Wednesday, February 2, 2011

Day 25 Part 2

Little Love was better this evening.  She actually sort of walked up to the barn, instead of hobbling and stopping and swaying back and forth.  The movement definitely helps her and I wish I could keep her outside in the pasture all night, but unfortunately Becky is gone and I can't ask her if that would be alright with her.  I'm sort of thinking it might not be, as she seems to be very careful about how long Col stays outside in the first place (he has been outside TONS now that Lilo has painful feet...) 

Once Little Love got to the barn door, she hovered there for a good ten minutes while I did some feeding etc.  She really doesn't like to walk on the barn floor, but she was motivated to get into her stall, as the shavings are soft.  Col was very supportive, going over to her and giving her licks and breathing over her face, but then backing up as if to say: "Come on, you can do it."  Here is a picture I took with my phone of the two of them. 

Once she got into her stall, Little Love started eating hay immediately.  A good sign, as last night she didn't exactly go at her food very eagerly.  All in all, I think she was better than last night or maybe I'm just hoping, the difference is not significant in any case.  Time just seems to be creeping forward as I know time will heel all this.  Yesterday was about a century long and today wasn't much shorter.  I'm sure Little Love feels the same.  But I just have to believe that this will end soon enough and she will be back to walking normally, without pain. 

I can't even imagine what this process would have been like, had I been at my old barn.  I would have had people yelling at me and accusing me of animal abuse and what not.  Luckily, even though there have been lots of questions by Becky's husband and the barn worker, neither one of them has told me that I'm insane and should not own any animals.  Which is helpful, as I already feel like shit on my own :-)  So, that's the bright side of things.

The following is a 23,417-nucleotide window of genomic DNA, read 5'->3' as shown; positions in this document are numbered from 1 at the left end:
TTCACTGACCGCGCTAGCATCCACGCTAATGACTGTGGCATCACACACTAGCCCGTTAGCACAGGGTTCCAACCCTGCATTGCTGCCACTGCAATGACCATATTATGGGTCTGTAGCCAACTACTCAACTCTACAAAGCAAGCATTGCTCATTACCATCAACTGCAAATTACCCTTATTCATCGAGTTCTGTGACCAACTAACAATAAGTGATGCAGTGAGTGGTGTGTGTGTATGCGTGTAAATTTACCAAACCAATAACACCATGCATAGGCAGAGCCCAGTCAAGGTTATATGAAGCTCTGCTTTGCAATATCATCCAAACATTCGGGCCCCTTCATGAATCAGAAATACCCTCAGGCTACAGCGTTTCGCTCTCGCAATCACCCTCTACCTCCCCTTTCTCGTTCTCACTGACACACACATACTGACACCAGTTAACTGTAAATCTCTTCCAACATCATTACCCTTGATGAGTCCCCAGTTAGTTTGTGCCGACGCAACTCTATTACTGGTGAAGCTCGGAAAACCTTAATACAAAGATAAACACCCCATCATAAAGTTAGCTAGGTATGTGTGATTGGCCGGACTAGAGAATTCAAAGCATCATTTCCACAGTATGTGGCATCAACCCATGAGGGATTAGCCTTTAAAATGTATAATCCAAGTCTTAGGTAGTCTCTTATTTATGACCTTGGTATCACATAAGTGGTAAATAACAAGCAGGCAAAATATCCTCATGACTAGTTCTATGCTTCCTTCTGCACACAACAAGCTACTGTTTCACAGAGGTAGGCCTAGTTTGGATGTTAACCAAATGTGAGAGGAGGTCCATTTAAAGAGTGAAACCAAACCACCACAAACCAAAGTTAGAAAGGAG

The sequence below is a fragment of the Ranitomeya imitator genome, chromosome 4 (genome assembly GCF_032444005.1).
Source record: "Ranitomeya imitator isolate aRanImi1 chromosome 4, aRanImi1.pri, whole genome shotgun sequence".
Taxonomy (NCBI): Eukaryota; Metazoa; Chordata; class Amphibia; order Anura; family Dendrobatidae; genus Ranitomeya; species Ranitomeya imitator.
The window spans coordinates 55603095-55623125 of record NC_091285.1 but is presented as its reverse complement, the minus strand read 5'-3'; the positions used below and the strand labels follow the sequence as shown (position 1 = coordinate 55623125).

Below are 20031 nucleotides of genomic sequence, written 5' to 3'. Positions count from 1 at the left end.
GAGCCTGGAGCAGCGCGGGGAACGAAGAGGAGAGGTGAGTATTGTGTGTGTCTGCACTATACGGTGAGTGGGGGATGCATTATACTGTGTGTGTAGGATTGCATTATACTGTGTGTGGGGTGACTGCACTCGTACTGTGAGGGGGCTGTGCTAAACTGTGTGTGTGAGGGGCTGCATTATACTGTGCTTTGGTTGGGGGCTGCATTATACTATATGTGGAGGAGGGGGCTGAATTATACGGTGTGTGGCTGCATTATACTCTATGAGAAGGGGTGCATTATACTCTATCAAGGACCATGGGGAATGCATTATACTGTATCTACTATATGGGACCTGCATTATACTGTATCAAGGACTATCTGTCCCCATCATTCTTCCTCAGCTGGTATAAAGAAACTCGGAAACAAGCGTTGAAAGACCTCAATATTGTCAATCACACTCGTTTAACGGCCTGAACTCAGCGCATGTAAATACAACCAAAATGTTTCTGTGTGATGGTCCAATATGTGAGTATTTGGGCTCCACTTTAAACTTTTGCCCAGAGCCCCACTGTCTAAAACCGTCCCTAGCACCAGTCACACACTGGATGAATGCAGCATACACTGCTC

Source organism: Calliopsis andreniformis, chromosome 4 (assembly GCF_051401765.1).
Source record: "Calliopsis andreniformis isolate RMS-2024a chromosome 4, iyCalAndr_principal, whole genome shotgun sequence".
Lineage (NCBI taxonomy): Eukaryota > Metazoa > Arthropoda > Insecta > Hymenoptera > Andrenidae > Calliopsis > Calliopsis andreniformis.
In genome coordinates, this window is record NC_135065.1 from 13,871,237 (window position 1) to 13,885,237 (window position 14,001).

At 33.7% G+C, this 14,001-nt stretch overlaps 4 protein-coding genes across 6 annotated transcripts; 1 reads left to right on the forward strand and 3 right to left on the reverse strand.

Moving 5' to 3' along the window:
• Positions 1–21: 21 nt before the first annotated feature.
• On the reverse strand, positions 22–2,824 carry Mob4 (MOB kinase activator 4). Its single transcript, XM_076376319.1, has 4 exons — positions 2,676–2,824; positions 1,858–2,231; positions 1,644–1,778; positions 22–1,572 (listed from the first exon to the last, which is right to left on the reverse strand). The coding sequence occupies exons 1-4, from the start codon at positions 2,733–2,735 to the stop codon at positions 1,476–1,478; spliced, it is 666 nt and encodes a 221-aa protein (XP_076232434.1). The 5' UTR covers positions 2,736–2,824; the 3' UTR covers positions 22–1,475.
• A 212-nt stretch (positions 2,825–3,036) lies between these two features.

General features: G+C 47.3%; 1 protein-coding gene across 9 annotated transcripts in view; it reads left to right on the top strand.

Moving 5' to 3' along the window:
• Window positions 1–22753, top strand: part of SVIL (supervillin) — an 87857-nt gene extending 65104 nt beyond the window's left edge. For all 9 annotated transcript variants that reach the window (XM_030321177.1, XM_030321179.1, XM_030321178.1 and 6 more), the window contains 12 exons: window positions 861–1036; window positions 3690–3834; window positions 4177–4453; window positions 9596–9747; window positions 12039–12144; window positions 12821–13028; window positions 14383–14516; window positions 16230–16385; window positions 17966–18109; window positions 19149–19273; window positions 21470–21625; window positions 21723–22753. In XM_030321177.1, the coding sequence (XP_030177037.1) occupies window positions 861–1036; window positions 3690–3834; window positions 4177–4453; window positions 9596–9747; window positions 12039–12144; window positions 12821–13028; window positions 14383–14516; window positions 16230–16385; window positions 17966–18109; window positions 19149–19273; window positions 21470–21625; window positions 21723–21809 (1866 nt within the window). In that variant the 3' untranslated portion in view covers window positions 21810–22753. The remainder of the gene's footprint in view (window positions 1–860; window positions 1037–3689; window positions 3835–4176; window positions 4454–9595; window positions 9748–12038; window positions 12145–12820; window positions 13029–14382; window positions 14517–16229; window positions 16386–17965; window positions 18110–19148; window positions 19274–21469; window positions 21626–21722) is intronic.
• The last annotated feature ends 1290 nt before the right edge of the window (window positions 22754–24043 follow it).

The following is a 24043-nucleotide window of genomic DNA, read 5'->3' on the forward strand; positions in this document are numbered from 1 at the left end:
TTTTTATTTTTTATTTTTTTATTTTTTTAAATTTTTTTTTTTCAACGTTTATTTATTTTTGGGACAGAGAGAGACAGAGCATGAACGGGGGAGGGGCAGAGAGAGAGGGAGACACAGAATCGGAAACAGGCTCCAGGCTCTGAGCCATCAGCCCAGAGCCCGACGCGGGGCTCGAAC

Tomorrow is another new day.


  1. Good to hear she is moving better. Just looking at that picture, she looks like she is still curious, she hasn't lost her sparkle, and she is trying. That is very good! I hope you aren't going to give up so soon. It's only been a couple days. This is not a short process. And it still looks like she has quite a bit of foot left ;) Actually from that picture, her front right still looks too high in the heel.

    I still think it's not such a good idea to keep her in a stall overnight. She needs to be out in that pasture where she can move all the time.

    "Natural living conditions (24 hour freedom of movement, herd life, constant availability of food, daily exposure of hooves to water, etc.) plus a great deal of movement on ideal terrain are vital for rehabilitation. Under no circumstances must a horse be kept standing in a stall even overnight, because hoof mechanism is of absolute importance during the time of inflammation. Placing a freshly trimmed horse into a stall 'only overnight' while inflammation is still present in the hooves can be fatal for the animal. Also, tight turns, longeing, or turns on the forehand must be avoided, since the torque resulting from such movement will further destabilize the tenuous coffin bone suspension." The Hoofcare Specialist's Handbook: Hoof Orthopedics and Holistic Lameness Rehabilitation by Dr. Hiltrud Strasser, DMV & Sabine Kells